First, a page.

The corporate tax lobbyists were all smiles and backslaps as they poured into the upscale Watergate Hotel a week ago Friday to meet with Larry Lindsey, the president's chief economic adviser. They were eying George Bush's tax proposal as if it were...
Is It Software? or Spyware? Programs like NBCi's QuickClick Look Cool and Benign. but Read the Fine Print about Privacy
"There's a revolution going on inside your computer!" gushes Ingrid Torrance, the inescapable pitchwoman for NBC Internet (NBCi). In this TV ad, one of several aired relentlessly on the Peacock network for its dot-com cousin, Ms. T addressed an audience...
Is This the Right Medicine? with the Long Economic Boom Fading, There Is Broad Support for a Tax Cut. but Economists Worry That the Needed Jolt Will Come Too Late
It may be back to the future for economics. Once upon a time, tax cuts commanded almost universal support among economists as the preferred tool for preventing recessions. When Congress passed the Kennedy-Johnson tax cuts in 1964, the enthusiasm was...
Letters
Is Anybody Home Anymore? Our Feb. 12 cover story struck a chord with many readers. "Thank you for legitimizing an amazingly ubiquitous threat to our children and our families," one wrote. "I hope your coverage will prompt many well-intentioned parents...
Love Online: Millions Are Turning to the Internet to Find Romance. the Pursuit Can Be Fruitful-But Chemistry Is a Tricky Thing to Transmit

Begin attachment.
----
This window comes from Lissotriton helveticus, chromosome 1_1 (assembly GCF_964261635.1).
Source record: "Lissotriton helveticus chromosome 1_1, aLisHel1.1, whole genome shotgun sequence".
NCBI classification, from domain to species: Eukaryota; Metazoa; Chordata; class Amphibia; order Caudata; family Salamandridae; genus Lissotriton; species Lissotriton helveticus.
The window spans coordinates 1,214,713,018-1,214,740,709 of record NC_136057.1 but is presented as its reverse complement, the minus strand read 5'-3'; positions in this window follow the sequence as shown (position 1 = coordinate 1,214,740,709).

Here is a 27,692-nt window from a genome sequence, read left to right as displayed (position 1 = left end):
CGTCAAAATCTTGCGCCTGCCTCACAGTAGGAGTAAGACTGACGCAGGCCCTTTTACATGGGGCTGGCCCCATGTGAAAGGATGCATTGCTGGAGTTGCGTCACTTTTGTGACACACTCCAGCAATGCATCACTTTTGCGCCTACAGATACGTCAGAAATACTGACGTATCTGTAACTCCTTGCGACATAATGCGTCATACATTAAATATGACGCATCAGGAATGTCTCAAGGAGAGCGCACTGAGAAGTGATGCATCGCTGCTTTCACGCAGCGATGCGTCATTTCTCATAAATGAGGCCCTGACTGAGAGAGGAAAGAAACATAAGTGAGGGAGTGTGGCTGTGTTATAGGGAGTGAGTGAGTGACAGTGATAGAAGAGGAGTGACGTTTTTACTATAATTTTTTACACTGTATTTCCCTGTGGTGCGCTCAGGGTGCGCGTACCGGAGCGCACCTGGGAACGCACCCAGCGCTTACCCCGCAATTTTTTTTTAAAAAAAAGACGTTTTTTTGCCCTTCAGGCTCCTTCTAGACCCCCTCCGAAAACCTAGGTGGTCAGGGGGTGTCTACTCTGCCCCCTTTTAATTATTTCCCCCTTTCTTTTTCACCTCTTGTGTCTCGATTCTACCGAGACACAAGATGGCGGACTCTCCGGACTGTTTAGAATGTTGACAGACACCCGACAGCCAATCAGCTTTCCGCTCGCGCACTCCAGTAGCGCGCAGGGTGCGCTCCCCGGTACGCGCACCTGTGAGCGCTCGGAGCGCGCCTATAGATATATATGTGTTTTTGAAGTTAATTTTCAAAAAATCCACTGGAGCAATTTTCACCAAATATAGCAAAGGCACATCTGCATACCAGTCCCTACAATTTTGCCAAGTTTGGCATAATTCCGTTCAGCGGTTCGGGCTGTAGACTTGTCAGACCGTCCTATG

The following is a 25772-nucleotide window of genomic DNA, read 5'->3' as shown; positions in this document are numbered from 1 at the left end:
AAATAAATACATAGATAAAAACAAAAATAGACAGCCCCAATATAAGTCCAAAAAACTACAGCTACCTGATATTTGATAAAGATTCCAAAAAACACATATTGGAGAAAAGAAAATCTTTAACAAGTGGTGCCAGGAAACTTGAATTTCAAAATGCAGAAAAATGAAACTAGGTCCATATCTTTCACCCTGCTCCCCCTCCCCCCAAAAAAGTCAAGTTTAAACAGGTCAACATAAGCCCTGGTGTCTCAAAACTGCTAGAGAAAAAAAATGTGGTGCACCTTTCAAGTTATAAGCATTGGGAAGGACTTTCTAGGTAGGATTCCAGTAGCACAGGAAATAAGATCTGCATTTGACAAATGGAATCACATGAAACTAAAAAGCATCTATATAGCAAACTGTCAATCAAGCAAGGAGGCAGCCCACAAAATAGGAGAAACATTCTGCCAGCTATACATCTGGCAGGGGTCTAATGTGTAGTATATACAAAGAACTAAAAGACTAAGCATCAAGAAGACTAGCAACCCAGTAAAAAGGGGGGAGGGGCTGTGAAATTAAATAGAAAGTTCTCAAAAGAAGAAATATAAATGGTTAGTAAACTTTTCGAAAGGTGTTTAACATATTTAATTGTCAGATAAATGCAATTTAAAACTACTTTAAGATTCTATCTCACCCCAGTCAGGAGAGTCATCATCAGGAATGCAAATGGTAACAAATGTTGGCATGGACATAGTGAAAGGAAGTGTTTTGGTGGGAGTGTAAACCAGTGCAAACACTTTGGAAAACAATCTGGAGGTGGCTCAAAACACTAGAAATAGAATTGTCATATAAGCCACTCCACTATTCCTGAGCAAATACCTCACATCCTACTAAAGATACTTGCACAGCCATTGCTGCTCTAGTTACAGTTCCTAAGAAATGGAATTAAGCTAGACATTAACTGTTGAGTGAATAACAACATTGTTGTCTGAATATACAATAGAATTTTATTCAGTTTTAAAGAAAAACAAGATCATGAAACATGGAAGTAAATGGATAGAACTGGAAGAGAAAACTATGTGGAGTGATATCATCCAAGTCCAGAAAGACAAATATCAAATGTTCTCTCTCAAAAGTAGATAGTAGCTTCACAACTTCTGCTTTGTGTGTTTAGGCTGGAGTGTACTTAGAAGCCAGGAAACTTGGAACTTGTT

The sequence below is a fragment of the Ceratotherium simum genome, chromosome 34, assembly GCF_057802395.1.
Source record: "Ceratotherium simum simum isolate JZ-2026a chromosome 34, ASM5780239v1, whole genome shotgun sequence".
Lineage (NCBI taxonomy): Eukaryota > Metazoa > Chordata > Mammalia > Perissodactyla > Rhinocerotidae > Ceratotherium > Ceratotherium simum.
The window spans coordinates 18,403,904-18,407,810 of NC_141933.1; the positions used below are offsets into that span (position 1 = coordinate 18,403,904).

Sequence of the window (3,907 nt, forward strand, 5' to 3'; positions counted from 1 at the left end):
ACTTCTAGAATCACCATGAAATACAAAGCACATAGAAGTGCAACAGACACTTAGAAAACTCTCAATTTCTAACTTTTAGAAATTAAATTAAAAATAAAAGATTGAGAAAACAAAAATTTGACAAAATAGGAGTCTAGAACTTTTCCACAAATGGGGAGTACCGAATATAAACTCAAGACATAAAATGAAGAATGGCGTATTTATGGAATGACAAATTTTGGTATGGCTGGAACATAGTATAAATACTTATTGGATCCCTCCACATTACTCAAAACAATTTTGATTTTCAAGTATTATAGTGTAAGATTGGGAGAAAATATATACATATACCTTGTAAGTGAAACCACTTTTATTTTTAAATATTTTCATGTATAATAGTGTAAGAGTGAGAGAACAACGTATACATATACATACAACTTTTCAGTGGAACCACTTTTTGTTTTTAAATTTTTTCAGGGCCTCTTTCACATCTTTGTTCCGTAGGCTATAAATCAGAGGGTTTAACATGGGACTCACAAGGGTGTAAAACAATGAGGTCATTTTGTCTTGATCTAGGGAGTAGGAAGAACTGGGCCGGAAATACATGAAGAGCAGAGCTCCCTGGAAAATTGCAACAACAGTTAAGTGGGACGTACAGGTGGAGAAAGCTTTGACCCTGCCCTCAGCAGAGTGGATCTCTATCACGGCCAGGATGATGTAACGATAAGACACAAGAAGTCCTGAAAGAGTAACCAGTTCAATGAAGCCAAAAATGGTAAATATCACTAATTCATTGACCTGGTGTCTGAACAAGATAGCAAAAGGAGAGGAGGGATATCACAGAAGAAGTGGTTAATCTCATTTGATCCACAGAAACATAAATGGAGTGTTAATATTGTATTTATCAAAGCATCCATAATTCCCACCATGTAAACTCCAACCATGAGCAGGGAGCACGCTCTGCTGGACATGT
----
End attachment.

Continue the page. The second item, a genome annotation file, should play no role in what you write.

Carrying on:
Boston journalist Judith Forman first laid eyes on Toronto actor Andrew Pifko after he performed in a play one recent Friday night. But the two were already practically going out. Three months before their first meeting, Forman, 24, and Pifko, 30,...
Newsmakers
Days of Thunder Ahead? Tom Cruise and Nicole Kidman are almost as famous for professing their love as they are famous. The big question now is, can they keep up friendly appearances? Last Monday they "stressed their great respect for each other" in...
Periscope
POWER Cheney: Tightening His Grip? As the Bush administration takes shape, Vice President Richard Cheney is seeking to tighten his grip on the making of national-security policy--at the expense of national-security adviser Condoleezza Rice. Major foreign-policy...
Snip, Snip, Snip: Bush's Tax-Cut Plan Has the Capital in a Frenzy. the Democrats Are Trying to Figure out How to Fight Back, and the Lobbyists Are Licking Their Chops. the Road Ahead
Publisher Correction: February 26, 2001 ______________________________________________________________________________ Correction In our Feb. 19 cover story, "Tax Cuts & You," a chart misstated how President Bush's proposed tax cut would affect...